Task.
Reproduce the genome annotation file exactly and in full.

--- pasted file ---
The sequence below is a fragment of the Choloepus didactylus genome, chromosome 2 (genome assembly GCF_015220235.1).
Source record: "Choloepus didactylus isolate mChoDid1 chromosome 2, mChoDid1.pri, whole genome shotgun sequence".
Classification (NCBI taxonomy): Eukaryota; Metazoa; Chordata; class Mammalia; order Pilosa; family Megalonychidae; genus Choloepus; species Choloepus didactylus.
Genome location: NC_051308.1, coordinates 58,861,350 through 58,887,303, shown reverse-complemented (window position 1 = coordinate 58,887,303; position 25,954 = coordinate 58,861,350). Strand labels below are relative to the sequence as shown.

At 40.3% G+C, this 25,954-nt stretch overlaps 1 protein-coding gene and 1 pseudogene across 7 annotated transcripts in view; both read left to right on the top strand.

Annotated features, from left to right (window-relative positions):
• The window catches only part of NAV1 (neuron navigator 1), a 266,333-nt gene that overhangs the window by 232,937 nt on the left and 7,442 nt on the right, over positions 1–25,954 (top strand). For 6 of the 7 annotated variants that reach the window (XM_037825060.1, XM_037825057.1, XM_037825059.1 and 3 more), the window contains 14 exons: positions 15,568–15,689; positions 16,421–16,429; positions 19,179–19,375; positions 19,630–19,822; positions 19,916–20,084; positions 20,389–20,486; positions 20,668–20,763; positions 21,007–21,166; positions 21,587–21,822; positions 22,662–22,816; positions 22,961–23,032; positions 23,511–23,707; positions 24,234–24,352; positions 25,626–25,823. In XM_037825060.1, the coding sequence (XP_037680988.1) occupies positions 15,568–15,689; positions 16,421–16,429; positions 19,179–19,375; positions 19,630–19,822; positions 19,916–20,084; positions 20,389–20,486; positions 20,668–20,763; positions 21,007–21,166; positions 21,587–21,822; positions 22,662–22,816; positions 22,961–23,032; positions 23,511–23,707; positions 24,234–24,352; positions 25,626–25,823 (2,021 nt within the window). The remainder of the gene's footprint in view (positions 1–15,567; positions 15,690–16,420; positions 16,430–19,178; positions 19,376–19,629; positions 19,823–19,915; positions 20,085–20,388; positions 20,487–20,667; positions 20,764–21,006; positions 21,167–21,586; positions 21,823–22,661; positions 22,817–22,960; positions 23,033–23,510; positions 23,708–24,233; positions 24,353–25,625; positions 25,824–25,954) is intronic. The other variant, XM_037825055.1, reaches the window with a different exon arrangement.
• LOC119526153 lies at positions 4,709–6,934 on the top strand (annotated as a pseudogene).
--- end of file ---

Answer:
The sequence below is a fragment of the Choloepus didactylus genome, chromosome 2 (genome assembly GCF_015220235.1).
Source record: "Choloepus didactylus isolate mChoDid1 chromosome 2, mChoDid1.pri, whole genome shotgun sequence".
Classification (NCBI taxonomy): Eukaryota; Metazoa; Chordata; class Mammalia; order Pilosa; family Megalonychidae; genus Choloepus; species Choloepus didactylus.
Genome location: NC_051308.1, coordinates 58,861,350 through 58,887,303, shown reverse-complemented (window position 1 = coordinate 58,887,303; position 25,954 = coordinate 58,861,350). Strand labels below are relative to the sequence as shown.

At 40.3% G+C, this 25,954-nt stretch overlaps 1 protein-coding gene and 1 pseudogene across 7 annotated transcripts in view; both read left to right on the top strand.

Annotated features, from left to right (window-relative positions):
• The window catches only part of NAV1 (neuron navigator 1), a 266,333-nt gene that overhangs the window by 232,937 nt on the left and 7,442 nt on the right, over positions 1–25,954 (top strand). For 6 of the 7 annotated variants that reach the window (XM_037825060.1, XM_037825057.1, XM_037825059.1 and 3 more), the window contains 14 exons: positions 15,568–15,689; positions 16,421–16,429; positions 19,179–19,375; positions 19,630–19,822; positions 19,916–20,084; positions 20,389–20,486; positions 20,668–20,763; positions 21,007–21,166; positions 21,587–21,822; positions 22,662–22,816; positions 22,961–23,032; positions 23,511–23,707; positions 24,234–24,352; positions 25,626–25,823. In XM_037825060.1, the coding sequence (XP_037680988.1) occupies positions 15,568–15,689; positions 16,421–16,429; positions 19,179–19,375; positions 19,630–19,822; positions 19,916–20,084; positions 20,389–20,486; positions 20,668–20,763; positions 21,007–21,166; positions 21,587–21,822; positions 22,662–22,816; positions 22,961–23,032; positions 23,511–23,707; positions 24,234–24,352; positions 25,626–25,823 (2,021 nt within the window). The remainder of the gene's footprint in view (positions 1–15,567; positions 15,690–16,420; positions 16,430–19,178; positions 19,376–19,629; positions 19,823–19,915; positions 20,085–20,388; positions 20,487–20,667; positions 20,764–21,006; positions 21,167–21,586; positions 21,823–22,661; positions 22,817–22,960; positions 23,033–23,510; positions 23,708–24,233; positions 24,353–25,625; positions 25,824–25,954) is intronic. The other variant, XM_037825055.1, reaches the window with a different exon arrangement.
• LOC119526153 lies at positions 4,709–6,934 on the top strand (annotated as a pseudogene).